Slotted just below the top-tier Alphafly in Nike’s lineup, the Vaporfly is a capable performer for race days. Designed for 10Ks up to a marathon, it combines a ZoomX foam midsole with a full-length carbon fiber plate for a lightweight, exceptionally responsive ride that’s suited for speed. Nike swapped in a new upper with mesh panels for improved breathability, and the offset laces keep pressure off the top of your foot for a comfortable ride—even when you get into double-digit mileage. Our final kudos: The latest iteration of this speedster now comes in women’s-specific sizes.
3. Nike Air Zoom Alphafly Next% Flyknit
- Weight: 7.4 oz/210 g (Men’s size 8.5)
- Drop: 4mm
The latest in Nike’s quest to build the fastest shoes on earth, the Alphafly is the production version of what Eliud Kipchoge wore when he broke the two-hour marathon record in Vienna in 2019. With this shoe, Nike threw in everything but the kitchen sink: two Zoom Air units in the forefoot, even more ZoomX foam in the heel, a full-length carbon fiber plate that varies in thickness depending on shoe size, and a new ultralight upper material called AtomKnit. What does all that tech do? For Kipchoge, at least, it enables record-breaking speed.
In late 2021, Nike also released the Alphafly Next Nature, a new version that utilizes scrap materials, including leftover ZoomX foam, in the upper and sockliner. According to Nike, the shoe is made of at least 50 percent recycled content by weight. One downside: It’s heavier than the regular Alphafly.
4. Nike Zoom Fly 4 Premium
- Weight: 6.5 oz (M)
- Drop: 6 mm
The Zoom Fly is the bulk training counterpart to the speedier racing shoes like the Vaporfly and Alpha fly. Despite having a carbon plate which aids in speedy turnover and increases energy return, it is more cushioned than most racing shoes which allows it to hold up during training. It has a sock-like fit which allows it to easily slide on and off, and it has flex in the midfoot which allows for a natural foot movement.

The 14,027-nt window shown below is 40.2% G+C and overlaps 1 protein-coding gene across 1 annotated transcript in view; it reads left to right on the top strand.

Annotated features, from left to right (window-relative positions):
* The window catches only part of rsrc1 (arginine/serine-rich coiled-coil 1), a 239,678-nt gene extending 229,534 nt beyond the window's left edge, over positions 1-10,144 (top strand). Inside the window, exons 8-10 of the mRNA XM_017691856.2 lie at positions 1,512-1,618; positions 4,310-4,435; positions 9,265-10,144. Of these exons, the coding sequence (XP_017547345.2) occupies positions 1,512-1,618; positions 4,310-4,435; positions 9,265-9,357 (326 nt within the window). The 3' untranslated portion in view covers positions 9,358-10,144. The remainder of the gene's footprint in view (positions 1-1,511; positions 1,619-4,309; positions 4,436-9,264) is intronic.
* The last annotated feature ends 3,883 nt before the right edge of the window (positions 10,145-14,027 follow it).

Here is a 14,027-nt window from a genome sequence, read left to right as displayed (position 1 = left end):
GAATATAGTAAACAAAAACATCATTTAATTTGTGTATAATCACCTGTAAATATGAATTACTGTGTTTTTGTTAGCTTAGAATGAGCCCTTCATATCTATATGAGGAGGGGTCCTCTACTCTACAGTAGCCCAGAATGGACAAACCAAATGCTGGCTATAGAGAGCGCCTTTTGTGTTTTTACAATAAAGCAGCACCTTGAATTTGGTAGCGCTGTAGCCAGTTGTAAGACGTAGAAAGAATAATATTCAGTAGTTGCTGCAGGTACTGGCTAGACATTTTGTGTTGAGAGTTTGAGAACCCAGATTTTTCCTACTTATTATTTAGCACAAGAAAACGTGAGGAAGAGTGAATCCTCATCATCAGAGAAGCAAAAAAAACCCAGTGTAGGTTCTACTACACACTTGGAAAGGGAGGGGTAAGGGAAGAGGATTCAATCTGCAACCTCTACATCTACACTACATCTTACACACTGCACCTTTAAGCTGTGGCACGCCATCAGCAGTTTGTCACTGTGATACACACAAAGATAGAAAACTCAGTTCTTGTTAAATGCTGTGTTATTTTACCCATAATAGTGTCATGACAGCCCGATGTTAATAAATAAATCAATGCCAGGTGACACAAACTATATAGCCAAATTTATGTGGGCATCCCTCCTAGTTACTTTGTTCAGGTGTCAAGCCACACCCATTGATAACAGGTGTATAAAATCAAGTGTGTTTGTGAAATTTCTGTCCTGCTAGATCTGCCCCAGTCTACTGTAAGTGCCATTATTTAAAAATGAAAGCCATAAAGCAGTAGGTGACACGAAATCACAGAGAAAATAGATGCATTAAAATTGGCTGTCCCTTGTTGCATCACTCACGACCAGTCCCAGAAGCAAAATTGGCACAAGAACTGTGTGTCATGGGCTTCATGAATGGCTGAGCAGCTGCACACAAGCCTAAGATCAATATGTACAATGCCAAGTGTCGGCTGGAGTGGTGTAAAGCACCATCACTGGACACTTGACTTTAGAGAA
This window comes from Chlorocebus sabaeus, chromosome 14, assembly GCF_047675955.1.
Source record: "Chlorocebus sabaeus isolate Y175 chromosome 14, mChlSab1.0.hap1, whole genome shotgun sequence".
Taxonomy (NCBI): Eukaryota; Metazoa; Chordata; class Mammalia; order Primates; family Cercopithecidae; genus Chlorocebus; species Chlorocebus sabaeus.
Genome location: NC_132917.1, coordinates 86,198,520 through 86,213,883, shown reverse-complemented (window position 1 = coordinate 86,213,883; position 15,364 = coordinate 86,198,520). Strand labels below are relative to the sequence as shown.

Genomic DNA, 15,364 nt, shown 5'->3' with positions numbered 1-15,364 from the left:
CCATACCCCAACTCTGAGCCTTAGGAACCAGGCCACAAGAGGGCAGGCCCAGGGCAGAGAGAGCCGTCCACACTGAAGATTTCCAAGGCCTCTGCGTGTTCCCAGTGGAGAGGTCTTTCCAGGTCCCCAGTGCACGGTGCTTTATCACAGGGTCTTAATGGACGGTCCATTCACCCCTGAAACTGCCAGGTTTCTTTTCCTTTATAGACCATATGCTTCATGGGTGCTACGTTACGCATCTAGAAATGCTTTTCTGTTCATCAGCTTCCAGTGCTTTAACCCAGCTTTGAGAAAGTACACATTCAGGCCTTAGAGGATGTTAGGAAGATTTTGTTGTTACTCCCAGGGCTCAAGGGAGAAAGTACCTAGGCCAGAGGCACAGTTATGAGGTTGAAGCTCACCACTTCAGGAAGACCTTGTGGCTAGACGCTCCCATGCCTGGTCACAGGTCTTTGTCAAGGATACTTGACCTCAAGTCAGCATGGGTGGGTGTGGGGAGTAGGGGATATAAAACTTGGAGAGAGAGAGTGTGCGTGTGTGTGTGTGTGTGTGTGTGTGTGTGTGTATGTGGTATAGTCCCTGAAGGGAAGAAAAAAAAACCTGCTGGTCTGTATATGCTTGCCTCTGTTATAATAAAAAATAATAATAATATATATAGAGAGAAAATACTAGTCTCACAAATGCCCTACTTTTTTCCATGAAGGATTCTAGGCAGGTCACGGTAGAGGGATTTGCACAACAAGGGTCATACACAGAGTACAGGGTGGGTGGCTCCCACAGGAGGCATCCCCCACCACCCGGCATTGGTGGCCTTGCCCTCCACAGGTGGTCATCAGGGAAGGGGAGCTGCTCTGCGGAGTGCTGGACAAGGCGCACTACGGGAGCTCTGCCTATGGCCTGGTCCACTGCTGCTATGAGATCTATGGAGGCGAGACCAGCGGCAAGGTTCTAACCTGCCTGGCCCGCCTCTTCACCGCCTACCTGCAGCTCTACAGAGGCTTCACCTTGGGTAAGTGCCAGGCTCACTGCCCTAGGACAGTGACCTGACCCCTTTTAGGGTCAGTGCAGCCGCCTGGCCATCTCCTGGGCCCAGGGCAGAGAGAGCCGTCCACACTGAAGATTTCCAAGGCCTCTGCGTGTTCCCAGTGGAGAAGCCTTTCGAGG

5. Nike Air Zoom Winflo 8
- Weight: 10oz
- Drop: 10mm
If you’re looking to spend under $100 on a pair of running shoes, consider the Air Zoom Winflo 8. Our testers praised previous versions for offering the total package while sticking within a tight budget. The shoe sports the Peg-like pointed heel as well as soft Cushlon foam and responsive Zoom Air units in the midsole, and it offers a smooth ride despite not using Nike’s more premium, bouncy React or ZoomX midsole foams. Plus, a breathable mesh throughout the forefoot and Flywire cables in the lacing provide a more secure and snug fit for improved support.
6. Nike Air Zoom Vomero 16
- Responsive ZoomX cushioning
- Collar caused ankle irritation for some testers
- Weight: 11.1 oz (M), 9.1 oz (W)
- Drop: 10 mm
The Vomero is Nike’s max-cushioned offering, and the sixteenth version has been totally revamped by adding the responsive ZoomX foam cushioning. It still remains lightweight with a breathable upper. Plus, the midfoot band is adjustable and a stable clip at the heel ensures extra security.
7. Nike Wildhorse 7
- Sock-like ankle collar improves comfort
- Slightly heavier and less stable than the Terra Kiger 7
- Weight: 11.6 oz (M), 9.5 oz (W)
- Drop: 8 mm
The Wildhorse has proven itself a capable performer through all kinds of off-road conditions. In this version, Nike swapped in React foam for a more responsive ride, added a softer ring of cushioning beneath the heel, and totally redesigned the outsole. The forefoot and heel feature abrasion-resistant rubber for good durability, whereas the midfoot is covered in sticky rubber for solid grip in wet trails and mud. Beyond that, a mesh panel at the forefoot helps these shoes breathe well. Overall, the plusher cushioning and thicker midsole make the Wildhorse a reliable, comfy option for running long and easy.
8. Nike React Infinity Run Flyknit 2
- Immediately soft, then firm, React foam provides bottomless cushioning
- Heel cup was too wide for some testers
- Weight: 10.7 oz (M), 8.6 oz (W)
- Drop: 9 mm (M), 8 mm (W)
The new trend in stability shoes is less interference, and the Infinity Run adheres to that principle by providing comfort, support, and a smooth ride without impeding your natural movement. Its generous React midsole has a soft step-in feel but firm response, and the rocker-shaped sole promotes a smooth stride. Guide rails along the heel and new Flywire cables at the eyelets combine for a secure, stable feel. Most testers loved it, and according to Nike, the Infinity Run 2 reduced the occurrence of injuries (compared to its longtime stability offering, the Structure 22).